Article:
This weekend sacked South African Deputy President Jacob Zuma appears in court to be formally indicted on two charges of corruption.  Mr. Zuma's sacking and the case illuminated divisions in the ruling African National Congress and its union and communist party alliance partners. It has also sparked a fierce national debate about the presidential succession and the rule of law.

Jacob Zuma was fired in June after he was implicated in a corruption trial. At the heart of the controversy around his sacking and the charges now brought against him are two things:  the future economic policies of the ruling ANC; and Mr. Zuma's burning ambition to replace President Thabo Mbeki four years from now.

There has being growing frustration among some in the ANC and its partners, the Congress of South African Trade Unions (COSATU) and South African Communist Party (SACP) at the economic policies adopted by the government and what they say is a failure on the part of ANC leaders to include them in policy making. 

While these policies have brought the country both economic stability and growth, many poor South Africans continue to live in the miserable conditions they inhabited during apartheid.

William Gumede, author of Thabo Mbeki and the Battle for the Soul of the ANC, says Mr. Zuma has become the rallying point for demands that the wealth of the country needs to be redistributed.

"They [did not] have any candidate with any kind of stature that could challenge for the presidency of the ANC and so on, and Mr. Zuma has presented himself as somebody that will take up their issues, that will try and take, when he becomes president, take the ANC back on the old mythical redistribution path," he explained.

Mr. Gumede, a lecturer in public management at Johannesburg's University of the Witwatersrand, said that by publicly allying himself to the causes of the poor, Mr. Zuma has been able to fuel perceptions that the case against him is political and designed to prevent him from succeeding Mr Mbeki as president of South Africa.

Mr. Gumede says Mr. Zuma's high profile on popular issues has also added to the perception that Mr. Mbeki, whose aloof public demeanor makes it difficult for people to warm to him, is less interested in the problems of ordinary people.  But he argues that it is Mr. Mbeki who is driving public programs that benefit the poor and whose fight against corruption is based on his belief that it steals from those who need it most.

"Mr. Mbeki is genuinly sympathetic to the poor, but in his wooden public appearances doesn't always portray that empathy to the poor and less well off," added Mr. Gumede.

Blade Nzimande, general secretary of the South African Communist party, says that Mr. Zuma's rights were violated by the public prosecutor and that this has fueled perceptions he is being persecuted on political grounds.  He says Mr. Zuma's supporters object to the prosecutor's statement two years ago that even though he had a case against Mr Zuma, he would not charge him, because it was not solid enough to stand up in court.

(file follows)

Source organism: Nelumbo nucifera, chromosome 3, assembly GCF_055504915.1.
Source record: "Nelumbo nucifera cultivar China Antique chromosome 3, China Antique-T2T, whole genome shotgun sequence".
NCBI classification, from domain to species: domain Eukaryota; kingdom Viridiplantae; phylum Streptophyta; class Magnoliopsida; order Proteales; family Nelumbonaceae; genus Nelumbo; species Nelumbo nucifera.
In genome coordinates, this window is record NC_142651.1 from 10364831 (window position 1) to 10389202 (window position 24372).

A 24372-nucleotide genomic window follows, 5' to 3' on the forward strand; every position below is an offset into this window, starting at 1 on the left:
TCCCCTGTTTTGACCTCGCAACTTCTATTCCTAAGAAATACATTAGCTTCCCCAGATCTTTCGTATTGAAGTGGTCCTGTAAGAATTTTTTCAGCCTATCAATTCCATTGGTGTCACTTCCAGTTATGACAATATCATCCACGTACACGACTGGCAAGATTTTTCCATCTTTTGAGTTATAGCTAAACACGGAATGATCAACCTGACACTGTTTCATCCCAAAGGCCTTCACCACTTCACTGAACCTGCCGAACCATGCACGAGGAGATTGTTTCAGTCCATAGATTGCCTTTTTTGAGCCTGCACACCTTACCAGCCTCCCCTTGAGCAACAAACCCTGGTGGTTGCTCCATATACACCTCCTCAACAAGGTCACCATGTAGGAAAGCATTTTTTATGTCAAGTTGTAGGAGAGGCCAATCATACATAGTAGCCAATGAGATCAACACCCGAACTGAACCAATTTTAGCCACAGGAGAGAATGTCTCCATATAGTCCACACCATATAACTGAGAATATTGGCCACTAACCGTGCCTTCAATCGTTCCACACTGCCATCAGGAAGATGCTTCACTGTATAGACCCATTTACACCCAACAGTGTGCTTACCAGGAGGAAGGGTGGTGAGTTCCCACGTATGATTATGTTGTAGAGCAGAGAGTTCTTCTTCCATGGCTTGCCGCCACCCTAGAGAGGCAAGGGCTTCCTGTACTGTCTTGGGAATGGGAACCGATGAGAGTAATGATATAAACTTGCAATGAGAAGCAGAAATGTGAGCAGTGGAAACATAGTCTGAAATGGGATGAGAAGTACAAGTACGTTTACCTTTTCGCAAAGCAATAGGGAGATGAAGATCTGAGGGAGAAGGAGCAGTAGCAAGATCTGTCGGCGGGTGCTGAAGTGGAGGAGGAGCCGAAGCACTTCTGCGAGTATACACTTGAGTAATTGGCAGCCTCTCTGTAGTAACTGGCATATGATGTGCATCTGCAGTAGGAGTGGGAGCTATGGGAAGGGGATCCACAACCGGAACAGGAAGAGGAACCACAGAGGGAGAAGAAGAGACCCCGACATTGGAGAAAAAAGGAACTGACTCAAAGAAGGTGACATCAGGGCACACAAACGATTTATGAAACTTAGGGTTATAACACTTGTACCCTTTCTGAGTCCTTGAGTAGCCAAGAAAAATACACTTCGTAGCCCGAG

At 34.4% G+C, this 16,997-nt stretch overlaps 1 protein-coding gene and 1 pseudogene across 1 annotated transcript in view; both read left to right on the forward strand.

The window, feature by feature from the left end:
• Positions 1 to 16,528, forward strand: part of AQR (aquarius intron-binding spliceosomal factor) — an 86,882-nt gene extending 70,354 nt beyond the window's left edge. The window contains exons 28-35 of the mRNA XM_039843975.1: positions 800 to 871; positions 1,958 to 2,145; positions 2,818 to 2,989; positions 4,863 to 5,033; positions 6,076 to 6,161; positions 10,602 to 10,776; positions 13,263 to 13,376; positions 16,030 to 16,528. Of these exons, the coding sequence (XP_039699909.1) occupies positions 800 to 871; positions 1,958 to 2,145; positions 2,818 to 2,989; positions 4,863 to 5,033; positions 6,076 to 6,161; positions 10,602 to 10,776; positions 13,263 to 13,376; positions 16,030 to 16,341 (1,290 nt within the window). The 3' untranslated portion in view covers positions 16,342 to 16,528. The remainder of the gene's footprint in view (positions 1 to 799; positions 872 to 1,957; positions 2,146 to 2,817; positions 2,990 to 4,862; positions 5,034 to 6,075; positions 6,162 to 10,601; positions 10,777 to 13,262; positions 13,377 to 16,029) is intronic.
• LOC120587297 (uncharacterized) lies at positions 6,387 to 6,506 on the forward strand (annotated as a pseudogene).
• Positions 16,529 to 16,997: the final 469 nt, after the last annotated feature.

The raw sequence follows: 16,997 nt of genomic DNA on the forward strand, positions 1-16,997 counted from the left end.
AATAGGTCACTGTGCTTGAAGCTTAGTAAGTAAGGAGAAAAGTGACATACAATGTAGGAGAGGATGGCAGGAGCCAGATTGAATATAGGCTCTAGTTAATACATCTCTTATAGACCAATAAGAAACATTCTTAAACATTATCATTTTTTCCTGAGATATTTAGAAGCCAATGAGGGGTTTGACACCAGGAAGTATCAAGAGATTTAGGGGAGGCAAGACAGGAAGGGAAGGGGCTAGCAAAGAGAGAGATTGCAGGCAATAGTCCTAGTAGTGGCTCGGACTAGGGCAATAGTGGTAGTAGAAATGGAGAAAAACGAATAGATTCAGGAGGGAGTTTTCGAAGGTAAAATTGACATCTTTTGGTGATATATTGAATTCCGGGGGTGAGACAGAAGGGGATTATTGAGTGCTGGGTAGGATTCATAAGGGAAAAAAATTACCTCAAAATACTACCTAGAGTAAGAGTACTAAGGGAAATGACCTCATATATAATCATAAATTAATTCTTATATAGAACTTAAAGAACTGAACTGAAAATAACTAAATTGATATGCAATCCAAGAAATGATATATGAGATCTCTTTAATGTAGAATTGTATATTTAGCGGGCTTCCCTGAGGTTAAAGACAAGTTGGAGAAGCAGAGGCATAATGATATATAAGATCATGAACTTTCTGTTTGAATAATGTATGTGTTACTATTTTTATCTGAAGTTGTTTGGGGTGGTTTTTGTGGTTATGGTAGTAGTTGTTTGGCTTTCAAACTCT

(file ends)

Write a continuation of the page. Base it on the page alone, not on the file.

"There is a lot of disatisfaction within our ranks about manner in which the deputy president of the ANC has been treated by some of the organs of the justice system, and we felt that if we allow our institutions of justice in this relatively new democracy of ours, to behave in that way, these institutions can in future be used for purposes other than those that they actually set for," said Mr. Nzimande.

The case against Mr. Zuma follows the conviction earlier this year of his friend and financial advisor, Shabir Shaik, on charges of fraud and corruption.  In finding Shaik guilty, Judge Hilary Squires ruled that the relationship between Mr. Zuma and Shaik was "generally corrupt".  Judge Squires said that Shaik had facilitated an agreement with a French arms company to pay Mr. Zuma $75,000 annually for protection against prosecution and to secure future government contracts.

Witwatersrand University law professor, David Unterhalter, told VOA that the evidence presented in the Shaik case is so damning that it is difficult to understand why anyone would view the charges against Mr. Zuma as political.

"And as I have indicated there is more than sufficient evidence that emerged, that was accepted by the court, coming out of that points to Mr. Zuma," he said.  "The prosecution services have got much more than a prima facie case to launch the prosecution and I think they would possibly be acting in dereliction of their duties were they not to prosecute."

Earlier this week the prosecution mooted the possibility of a plea bargain.  And, even though this has been rejected by Mr. Zuma, some analysts say that as the case progresses he may change his mind if the deal involves a sentence does not include jail time.  Mr. Unterhalter says if this were to happen, it would be constitutionally possible for Mr. Zuma to achieve his goal of becoming president.

"My own view is that if there was a plea bargain struck and it didn't include a custodial sentence for over a 12 month period, well then the disability [in the constitution] that would otherwise attach, would not attach and he would be eligible to be [a member of parliament] and so in the line of this reasoning, eventually eligble to become president of the country," added David Unterhalter.

Even so, Mr. Gumede and other analysts argue that despite the high profile and vocal nature of Mr. Zuma's supporters, most South Africans, including the majority in the ANC and its allies, oppose a Zuma presidency.  Several recent surveys have shown that Mr. Mbeki's approval rating shot up after he fired Mr. Zuma, that most support his anti-corruption effects, and that most do not agree the charges against Mr. Zuma are political.